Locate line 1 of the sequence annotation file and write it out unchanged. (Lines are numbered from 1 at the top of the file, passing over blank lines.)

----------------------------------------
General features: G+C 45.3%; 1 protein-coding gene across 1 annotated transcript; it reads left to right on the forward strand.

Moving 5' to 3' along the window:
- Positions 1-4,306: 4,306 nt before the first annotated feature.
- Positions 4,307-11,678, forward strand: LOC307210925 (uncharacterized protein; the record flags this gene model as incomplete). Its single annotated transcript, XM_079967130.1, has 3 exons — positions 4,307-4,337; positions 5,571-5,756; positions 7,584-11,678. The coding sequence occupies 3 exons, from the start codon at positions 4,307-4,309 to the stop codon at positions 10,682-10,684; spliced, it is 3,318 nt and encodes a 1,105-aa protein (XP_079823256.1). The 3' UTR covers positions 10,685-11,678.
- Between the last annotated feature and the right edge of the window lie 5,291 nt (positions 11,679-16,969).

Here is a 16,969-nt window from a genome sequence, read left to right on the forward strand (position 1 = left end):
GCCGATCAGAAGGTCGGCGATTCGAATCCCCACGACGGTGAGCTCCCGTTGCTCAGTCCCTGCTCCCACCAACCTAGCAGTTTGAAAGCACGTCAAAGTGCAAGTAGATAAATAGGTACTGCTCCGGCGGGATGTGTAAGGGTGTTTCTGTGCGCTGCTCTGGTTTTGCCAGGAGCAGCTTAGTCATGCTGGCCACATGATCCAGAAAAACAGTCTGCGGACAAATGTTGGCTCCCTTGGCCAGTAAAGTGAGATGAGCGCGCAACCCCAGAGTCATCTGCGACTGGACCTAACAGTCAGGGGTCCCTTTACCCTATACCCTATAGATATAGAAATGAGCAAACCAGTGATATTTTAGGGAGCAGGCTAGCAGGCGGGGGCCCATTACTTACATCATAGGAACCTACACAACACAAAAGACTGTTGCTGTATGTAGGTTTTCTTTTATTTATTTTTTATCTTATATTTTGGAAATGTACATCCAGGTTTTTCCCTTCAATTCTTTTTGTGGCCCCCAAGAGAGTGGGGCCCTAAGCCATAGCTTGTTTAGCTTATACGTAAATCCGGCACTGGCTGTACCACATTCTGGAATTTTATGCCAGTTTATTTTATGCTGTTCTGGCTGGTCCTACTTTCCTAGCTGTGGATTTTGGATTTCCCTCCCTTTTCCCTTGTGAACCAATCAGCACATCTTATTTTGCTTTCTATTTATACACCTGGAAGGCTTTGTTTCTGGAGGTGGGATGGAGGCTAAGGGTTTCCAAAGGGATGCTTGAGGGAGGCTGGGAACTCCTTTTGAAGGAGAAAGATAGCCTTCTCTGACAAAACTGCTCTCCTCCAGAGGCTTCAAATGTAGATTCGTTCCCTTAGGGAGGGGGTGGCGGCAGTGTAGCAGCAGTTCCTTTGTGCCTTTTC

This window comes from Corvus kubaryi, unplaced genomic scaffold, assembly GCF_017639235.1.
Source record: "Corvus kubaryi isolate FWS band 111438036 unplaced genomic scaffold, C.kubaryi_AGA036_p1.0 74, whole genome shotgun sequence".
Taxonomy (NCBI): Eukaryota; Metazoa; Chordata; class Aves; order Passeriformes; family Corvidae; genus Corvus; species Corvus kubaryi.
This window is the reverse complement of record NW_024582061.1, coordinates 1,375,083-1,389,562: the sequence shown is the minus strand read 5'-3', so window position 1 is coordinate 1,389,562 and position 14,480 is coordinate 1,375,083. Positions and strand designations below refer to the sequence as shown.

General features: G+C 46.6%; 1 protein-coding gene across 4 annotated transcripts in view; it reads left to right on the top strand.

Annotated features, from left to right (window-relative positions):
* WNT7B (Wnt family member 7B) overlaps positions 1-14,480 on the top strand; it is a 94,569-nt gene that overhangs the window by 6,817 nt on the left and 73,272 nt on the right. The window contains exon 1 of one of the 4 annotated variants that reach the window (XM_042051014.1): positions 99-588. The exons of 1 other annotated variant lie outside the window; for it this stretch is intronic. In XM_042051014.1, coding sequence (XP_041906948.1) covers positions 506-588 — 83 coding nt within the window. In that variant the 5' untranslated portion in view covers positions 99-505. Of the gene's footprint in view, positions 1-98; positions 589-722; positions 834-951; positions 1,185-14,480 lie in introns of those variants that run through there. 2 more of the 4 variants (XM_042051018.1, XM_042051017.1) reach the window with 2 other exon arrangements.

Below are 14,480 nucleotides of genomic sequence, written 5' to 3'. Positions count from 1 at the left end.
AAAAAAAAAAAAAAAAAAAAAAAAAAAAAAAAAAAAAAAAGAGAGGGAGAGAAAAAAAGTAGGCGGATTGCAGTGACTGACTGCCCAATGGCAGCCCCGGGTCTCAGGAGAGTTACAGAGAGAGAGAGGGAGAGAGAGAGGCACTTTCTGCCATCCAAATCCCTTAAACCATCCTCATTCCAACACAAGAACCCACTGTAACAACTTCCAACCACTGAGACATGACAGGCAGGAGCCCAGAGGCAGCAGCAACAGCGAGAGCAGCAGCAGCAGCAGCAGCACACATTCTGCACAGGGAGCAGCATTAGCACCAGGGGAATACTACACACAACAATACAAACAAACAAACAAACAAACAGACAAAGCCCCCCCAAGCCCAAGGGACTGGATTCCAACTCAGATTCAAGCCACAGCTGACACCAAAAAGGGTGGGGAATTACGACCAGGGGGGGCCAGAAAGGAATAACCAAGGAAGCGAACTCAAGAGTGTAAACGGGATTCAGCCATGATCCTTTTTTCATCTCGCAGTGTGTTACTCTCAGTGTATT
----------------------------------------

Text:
General features: G+C 45.3%; 1 protein-coding gene across 1 annotated transcript; it reads left to right on the forward strand.